In that situation (Sunrise) my version of ETTR is actually going to be a negative compensation. I am exposing as far to the right as I can. Which might be 1 or 2 stops to the left. Makes total sense, right.

Though generally for sunrise I am going to bracket that and combine in post.
12-31-2020, 02:06 PM - 1 Like   #52
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QuoteOriginally posted by jatrax Quote
Though generally for sunrise I am going to bracket that and combine in post.
I would add "...or shot with a grad", but HDR in post is so very much easier and less expensive.


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01-25-2021, 07:07 AM   #53
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There is a real case for ETTL. If one uses Sony's compressed RAW, the highlight part of the file is heavily messed up. Pulling it back results in visible gradation of tonality in highlight areas.

ETTR is bad with Sony cRAW. Use uncompressed if optimal IQ and exposure is something you care about.

01-25-2021, 07:26 AM   #54
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QuoteOriginally posted by MJKoski Quote
There is a real case for ETTL. If one uses Sony's compressed RAW, the highlight part of the file is heavily messed up. Pulling it back results in visible gradation of tonality in highlight areas.

ETTR is bad with Sony cRAW. Use uncompressed if optimal IQ and exposure is something you care about.
Interesting, but I guess inevitable for a lossy compressed raw file. Not sure if I understand correctly what Sony does as I have never used one or even looked at file options, but my impression is that the camera captures data in 14 bit and then drops it down to 11 bit. The resulting loss can show posterisation which will if there be potentially magnified in post. Is that theory anywhere in the ball park?
01-25-2021, 08:32 AM   #55
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Just open ETTR exposed cRAW with RAWDigger and check the histogram. It is has gaps in the hightlight-end. Now, one pulls back the exposure with the gaps and gets stairstepping gradients where there should be smooth tonal transitions.

No, it is not an issue in all files. Just those that should contain smooth skies for example. Or other large flat surfaces.
01-25-2021, 08:43 AM - 1 Like   #56
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Right (!) or wrong I've always preferred to slightly underexpose and avoid blowing out any highlights at all for the most part. If needed shadow recovery for me is relatively easy and straightforward. I have far more issue when highlights lose detail.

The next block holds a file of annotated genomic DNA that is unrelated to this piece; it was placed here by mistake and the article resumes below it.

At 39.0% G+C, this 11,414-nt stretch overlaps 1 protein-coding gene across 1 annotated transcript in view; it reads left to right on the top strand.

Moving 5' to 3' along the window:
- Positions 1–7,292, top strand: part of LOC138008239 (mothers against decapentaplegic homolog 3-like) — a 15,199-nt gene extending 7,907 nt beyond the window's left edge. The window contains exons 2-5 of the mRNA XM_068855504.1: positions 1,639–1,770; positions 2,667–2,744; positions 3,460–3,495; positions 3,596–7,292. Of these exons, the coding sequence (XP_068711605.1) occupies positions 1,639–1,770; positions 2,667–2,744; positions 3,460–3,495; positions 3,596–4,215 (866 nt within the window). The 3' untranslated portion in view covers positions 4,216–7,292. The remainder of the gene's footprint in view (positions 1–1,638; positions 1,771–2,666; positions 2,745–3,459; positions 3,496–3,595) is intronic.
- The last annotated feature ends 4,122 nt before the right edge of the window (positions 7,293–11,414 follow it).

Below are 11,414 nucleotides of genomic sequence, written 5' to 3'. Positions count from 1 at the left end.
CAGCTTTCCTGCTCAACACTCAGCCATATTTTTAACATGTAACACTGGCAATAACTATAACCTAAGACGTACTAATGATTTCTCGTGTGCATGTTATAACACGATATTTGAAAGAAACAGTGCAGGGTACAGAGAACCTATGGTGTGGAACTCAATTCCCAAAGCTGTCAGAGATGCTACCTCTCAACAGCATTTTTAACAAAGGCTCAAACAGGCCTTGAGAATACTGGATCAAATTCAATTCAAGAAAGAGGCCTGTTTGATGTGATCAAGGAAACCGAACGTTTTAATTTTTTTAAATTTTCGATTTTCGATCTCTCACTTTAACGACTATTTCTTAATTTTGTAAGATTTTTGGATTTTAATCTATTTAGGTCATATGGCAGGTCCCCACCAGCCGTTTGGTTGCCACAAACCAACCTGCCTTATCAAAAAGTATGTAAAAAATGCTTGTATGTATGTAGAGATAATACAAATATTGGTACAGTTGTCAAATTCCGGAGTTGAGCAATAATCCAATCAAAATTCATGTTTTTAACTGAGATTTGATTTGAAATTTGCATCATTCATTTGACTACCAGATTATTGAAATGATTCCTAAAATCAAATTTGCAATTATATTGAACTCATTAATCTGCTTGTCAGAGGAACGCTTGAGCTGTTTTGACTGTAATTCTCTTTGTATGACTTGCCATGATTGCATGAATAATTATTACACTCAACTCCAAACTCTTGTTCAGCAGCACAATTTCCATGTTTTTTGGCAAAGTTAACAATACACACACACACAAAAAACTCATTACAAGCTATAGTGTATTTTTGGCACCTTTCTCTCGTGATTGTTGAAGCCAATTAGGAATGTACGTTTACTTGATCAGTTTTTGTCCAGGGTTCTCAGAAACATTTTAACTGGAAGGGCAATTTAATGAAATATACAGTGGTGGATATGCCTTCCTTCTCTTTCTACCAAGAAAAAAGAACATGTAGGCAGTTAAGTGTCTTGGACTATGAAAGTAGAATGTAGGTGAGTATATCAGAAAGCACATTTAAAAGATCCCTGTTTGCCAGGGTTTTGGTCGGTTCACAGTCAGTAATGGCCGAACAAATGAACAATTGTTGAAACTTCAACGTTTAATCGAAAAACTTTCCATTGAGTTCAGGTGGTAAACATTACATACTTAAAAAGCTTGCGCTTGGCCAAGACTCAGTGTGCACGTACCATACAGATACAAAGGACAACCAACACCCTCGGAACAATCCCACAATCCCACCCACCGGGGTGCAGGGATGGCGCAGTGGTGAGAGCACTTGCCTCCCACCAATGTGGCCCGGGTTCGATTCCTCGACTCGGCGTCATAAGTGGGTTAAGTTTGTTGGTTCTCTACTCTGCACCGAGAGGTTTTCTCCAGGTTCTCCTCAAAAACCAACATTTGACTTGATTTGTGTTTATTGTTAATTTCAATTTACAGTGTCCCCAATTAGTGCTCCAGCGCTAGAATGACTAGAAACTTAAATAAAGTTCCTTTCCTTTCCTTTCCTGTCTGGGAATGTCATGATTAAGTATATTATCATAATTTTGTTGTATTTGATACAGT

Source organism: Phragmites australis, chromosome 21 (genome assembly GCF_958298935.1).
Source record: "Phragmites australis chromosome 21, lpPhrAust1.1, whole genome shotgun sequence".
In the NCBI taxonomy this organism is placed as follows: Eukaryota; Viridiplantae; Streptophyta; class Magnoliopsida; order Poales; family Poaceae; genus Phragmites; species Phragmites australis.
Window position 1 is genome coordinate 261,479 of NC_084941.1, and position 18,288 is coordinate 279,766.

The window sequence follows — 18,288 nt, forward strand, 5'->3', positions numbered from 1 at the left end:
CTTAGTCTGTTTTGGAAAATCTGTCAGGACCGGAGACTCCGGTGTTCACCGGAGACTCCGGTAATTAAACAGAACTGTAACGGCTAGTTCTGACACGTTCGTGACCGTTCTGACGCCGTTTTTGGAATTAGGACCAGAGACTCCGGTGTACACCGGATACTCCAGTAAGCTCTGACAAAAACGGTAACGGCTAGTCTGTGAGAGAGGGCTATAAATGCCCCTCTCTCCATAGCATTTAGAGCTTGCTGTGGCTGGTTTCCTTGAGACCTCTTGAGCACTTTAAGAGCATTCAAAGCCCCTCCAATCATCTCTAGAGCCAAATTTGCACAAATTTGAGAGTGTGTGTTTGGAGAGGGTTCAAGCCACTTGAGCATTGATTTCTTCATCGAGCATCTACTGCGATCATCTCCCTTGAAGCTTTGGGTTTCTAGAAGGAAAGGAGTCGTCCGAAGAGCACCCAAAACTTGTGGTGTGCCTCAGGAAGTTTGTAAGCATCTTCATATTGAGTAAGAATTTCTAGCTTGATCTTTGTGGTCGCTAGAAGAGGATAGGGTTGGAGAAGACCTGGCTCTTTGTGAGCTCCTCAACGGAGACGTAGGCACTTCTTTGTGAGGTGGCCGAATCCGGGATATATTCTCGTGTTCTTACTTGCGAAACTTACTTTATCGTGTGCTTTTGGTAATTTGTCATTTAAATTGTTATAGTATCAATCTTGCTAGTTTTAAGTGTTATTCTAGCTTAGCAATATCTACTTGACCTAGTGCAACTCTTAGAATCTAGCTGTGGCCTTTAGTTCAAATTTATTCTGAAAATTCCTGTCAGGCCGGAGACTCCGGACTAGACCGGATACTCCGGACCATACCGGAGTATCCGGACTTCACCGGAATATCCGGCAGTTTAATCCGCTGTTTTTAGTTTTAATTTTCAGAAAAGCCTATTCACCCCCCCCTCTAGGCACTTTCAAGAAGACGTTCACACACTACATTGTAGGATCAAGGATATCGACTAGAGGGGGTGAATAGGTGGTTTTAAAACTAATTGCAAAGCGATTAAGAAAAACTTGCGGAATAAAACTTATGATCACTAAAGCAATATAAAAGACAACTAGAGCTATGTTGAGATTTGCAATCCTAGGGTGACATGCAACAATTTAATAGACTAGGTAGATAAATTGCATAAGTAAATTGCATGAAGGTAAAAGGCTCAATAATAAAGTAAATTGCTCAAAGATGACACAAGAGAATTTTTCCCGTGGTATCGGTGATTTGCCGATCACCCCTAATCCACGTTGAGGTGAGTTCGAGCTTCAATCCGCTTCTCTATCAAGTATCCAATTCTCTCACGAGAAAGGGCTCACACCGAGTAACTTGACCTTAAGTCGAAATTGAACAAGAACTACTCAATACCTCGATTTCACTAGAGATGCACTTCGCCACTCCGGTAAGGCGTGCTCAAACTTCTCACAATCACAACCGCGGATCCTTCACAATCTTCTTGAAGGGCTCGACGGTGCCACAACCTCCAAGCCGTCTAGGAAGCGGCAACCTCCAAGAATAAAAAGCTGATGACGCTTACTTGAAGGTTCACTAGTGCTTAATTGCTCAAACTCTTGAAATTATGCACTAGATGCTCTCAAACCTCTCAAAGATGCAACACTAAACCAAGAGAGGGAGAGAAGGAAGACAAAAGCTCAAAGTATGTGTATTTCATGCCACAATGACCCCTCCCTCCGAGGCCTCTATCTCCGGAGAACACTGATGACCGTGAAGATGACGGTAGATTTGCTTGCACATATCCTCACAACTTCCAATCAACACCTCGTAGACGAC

01-25-2021, 10:33 AM   #57
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Shadow pushing is nice...up to a certain degree. ETTR exposed RAW is better in shadow pushing too. Pentax allows massive shadow boosting with clean results when using in-camera multiexposures. 128x ME is good for massive push of 6-7 EV. Just watch out for shadow stepping which is the result of not having noise in the source material (14bits are not enough). Let the shutter click! Shutter likes to be used!
01-25-2021, 10:48 AM - 1 Like   #58
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QuoteOriginally posted by MJKoski Quote
Just open ETTR exposed cRAW with RAWDigger and check the histogram. It is has gaps in the hightlight-end. Now, one pulls back the exposure with the gaps and gets stairstepping gradients where there should be smooth tonal transitions.

No, it is not an issue in all files. Just those that should contain smooth skies for example. Or other large flat surfaces.
I do not doubt what you are saying at all. I do not have access to any cRAW images (unless that is the standard Sony output!). Just a quick look at a raw file from a Sony AR7 II. Seems to confirm a lot:

The Sony AR7 II file I look at in RD is certainly not what I would have expected to see from a 14 bit capture. Showing a Max value RGBG2 = 3546. A 14 bit capture you would expect to see values around 16384.

Seems to confirm that it is close enough to an 11 bit capture which would equal values of 2048 with the +7 bit that Sony state making up the rest.

The histogram shows it hitting the wall for the Green channels at around +2.5EV. The red appears about -1/2EV below that.

So applying ETTR as it was meant to be used at base ISO (and scene dynamic range that sat inside your cameras DR) if you metered an important highlight area you could apply a max exposure correction of +2EV - +2.5EV. Theoretically not clipping highlights.

But the problem remains in how the manufacturer decides to bin data and the most obvious place is in the highlight region as the first stop of exposure contains half of the data. So bin some of that and a user is left with the potential problem of editing and pushing the data too much causing misery

Last edited by TonyW; 01-25-2021 at 12:48 PM.